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Darlene Mealy, a New York City Transit worker and neighborhood activist, made news in September when she cracked the Boyland family’s three-decade political dynasty in the Democratic primary race for City Council. Her district spans some of Brooklyn’s poorest neighborhoods, including Bedford-Stuyvesant, Brownsville, and East Flatbush. Since January, she’s been busy meeting with constituents, attending hearings at City Hall, and serving on an array of committees: Transportation, Women’s Issues, Small Business, Youth Services, Juvenile Justice, Civil Rights and Immigration. Friendly and composed, Mealy met with City Limits last week to discuss her first month as an elected official.

Q: How did you get involved in politics?

A: It wasn’t that I decided. It was the community. At one point, this block was saturated with drugs. I said no one should have to live like this. We had a murder every other day on the block. I said enough was enough, and I started organizing the community. These blocks were all separate, with separate [block association] presidents. I said the only way anyone would listen to us was if we became one strong voice and I talked to all the presidents and we came together and created one organization. So it’s nine blocks, named FARR Community Association. That’s Fulton Street to Atlantic Avenue, Ralph Avenue to Rochester Avenue.

Q: How did the Boyland legacy set the stage for your first term?

A: I just have to do what I know is right by the community and for the community. There are people who dared to be different, and not vote the same way they’ve voted for three decades, to try someone new.

Q: Was there a problem with how the neighborhoods were being served?

A: People want to know who you are. And that was one of [the Boylands’] mishaps — that they didn’t connect with people. I never want to get comfortable or take the people’s vote for granted. I’m like them. No political background, no family ties to politics. I’m just another person, a block association president, trying to get things changed in the community.

Q: Do you enjoy working on legislation?

A: I’m more of a hands-on individual, so I like to make things happen, right then and there. But now I have to sit down and investigate to make sure that any law we try to pass is helpful to the community. It’s different. But I’m learning it and I’m enjoying it. I’m not going to sit here and act like I know everything. I have my colleagues. They’re helping me as much as they can to guide me in the right direction. Whatever questions I need to ask, I ask.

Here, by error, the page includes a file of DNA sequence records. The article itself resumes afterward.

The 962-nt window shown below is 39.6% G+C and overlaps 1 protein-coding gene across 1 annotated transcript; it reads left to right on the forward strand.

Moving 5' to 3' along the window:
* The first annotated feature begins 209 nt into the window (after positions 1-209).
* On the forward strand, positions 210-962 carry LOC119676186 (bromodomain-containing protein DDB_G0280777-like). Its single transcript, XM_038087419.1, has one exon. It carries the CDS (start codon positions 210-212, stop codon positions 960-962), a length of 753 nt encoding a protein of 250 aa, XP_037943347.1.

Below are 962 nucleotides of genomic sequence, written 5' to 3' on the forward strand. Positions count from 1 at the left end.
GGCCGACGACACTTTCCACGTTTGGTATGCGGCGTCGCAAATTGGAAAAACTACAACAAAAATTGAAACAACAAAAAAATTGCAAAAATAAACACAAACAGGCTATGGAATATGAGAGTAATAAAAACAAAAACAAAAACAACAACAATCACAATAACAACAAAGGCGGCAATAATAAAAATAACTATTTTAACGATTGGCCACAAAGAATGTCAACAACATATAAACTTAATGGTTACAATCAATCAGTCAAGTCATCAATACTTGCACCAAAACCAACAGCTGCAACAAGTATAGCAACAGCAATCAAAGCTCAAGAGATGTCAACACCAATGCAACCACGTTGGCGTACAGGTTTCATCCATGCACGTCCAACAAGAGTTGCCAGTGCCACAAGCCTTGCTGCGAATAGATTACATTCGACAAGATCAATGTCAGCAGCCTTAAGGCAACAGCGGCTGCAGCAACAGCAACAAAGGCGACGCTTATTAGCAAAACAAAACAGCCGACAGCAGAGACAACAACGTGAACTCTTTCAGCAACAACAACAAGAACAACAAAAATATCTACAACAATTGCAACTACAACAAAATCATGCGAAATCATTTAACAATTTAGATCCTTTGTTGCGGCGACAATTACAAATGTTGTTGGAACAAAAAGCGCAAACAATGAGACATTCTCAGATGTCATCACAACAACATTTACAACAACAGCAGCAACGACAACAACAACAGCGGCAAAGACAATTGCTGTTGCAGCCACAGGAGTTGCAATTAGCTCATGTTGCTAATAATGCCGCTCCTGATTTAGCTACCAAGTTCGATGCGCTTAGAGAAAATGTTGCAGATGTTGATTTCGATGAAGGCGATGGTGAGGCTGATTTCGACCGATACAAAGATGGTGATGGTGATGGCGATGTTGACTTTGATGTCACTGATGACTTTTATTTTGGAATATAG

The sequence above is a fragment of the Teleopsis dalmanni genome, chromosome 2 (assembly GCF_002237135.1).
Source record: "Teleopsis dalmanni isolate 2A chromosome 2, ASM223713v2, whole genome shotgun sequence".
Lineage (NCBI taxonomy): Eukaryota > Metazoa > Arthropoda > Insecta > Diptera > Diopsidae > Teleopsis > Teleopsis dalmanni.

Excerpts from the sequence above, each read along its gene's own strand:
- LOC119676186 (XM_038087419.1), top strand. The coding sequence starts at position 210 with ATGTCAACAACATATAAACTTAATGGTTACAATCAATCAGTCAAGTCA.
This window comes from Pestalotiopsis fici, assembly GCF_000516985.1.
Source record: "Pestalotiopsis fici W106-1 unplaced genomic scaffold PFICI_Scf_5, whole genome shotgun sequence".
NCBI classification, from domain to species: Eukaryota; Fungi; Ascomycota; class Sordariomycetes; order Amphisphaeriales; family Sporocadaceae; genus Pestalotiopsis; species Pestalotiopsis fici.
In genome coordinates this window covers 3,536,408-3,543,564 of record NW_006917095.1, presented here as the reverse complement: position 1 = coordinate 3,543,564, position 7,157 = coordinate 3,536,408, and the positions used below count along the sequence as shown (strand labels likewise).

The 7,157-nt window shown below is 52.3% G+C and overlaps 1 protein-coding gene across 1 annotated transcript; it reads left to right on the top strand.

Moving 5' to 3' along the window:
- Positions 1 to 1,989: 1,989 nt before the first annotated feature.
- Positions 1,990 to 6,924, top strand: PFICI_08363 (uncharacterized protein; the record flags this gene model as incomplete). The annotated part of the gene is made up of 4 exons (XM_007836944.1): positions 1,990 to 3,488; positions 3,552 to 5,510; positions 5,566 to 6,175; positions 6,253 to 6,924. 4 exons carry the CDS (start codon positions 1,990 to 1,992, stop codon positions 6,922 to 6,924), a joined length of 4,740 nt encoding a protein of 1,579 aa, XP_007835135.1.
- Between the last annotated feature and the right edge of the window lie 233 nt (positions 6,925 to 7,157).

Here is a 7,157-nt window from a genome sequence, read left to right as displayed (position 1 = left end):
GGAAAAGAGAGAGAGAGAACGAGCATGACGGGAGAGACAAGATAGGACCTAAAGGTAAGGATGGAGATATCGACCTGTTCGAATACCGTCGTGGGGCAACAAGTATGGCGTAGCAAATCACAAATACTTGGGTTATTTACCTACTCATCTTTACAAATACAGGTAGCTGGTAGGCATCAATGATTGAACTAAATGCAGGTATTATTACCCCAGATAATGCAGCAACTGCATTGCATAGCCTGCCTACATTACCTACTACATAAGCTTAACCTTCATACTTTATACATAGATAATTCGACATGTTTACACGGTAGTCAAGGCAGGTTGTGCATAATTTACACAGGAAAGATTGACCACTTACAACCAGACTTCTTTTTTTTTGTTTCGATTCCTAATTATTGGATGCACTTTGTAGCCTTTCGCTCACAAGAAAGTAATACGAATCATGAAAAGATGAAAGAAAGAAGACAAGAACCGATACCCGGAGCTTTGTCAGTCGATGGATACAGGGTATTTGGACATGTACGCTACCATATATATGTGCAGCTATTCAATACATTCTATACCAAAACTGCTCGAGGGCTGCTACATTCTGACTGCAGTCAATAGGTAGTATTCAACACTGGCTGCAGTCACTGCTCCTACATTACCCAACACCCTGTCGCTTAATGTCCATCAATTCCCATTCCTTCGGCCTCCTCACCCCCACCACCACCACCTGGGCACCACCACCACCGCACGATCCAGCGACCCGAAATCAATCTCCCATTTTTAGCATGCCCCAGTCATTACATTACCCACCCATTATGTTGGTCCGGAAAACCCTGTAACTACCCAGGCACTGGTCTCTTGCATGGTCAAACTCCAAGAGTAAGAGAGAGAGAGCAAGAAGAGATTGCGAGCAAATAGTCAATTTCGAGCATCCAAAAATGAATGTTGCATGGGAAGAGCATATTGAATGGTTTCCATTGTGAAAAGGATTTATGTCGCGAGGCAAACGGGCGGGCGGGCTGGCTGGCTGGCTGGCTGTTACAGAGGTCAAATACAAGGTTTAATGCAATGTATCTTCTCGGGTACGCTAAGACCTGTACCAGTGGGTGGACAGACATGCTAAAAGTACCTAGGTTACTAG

Q: In terms of difficulty, has anything been harder than you expected?

A: Just the politics of City Hall.

Q: How so?

A: Being an independent voice is very important to get what your community needs. You don’t have to be part of a clique. You’re there to represent the needs of the people, the best that you’re able to serve them. And if that means standing alone sometimes, I will do that, just for the people.

Q: What are your priorities? What do you hope to accomplish in your first year?

A: Right now, we’re still fighting over housing projects. They want to put a parole office there, in the middle of the projects. What kind of message are you sending to our youth? Now that I’m on the Juvenile Justice Committee, and a Juvenile Correction facility is [already] right here, I can still try to stop [the parole office] from coming into our district.
I also want to bring more jobs to the community. With all of these contracts coming in, people in the community should get some of these jobs. We definitely need entrepreneurship training.

Q: Do you think you’ll go back to the MTA when you leave City Hall?

A: No, I’d like to start my own business. I want to open up a sandwich shop: salami, bologna, spiced ham, everything. To serve people. I think it’s a bloodline in my family. We like to do the best that we can with people. That would be right down my alley. I would be enjoying myself with that, no matter which way it goes. Maybe at a time like this I was needed, to be here and to do what the community needs, to serve them. And once that time is done, I [will have] fulfilled a purpose in life that I knew was intended for me.

–Michelle Risley

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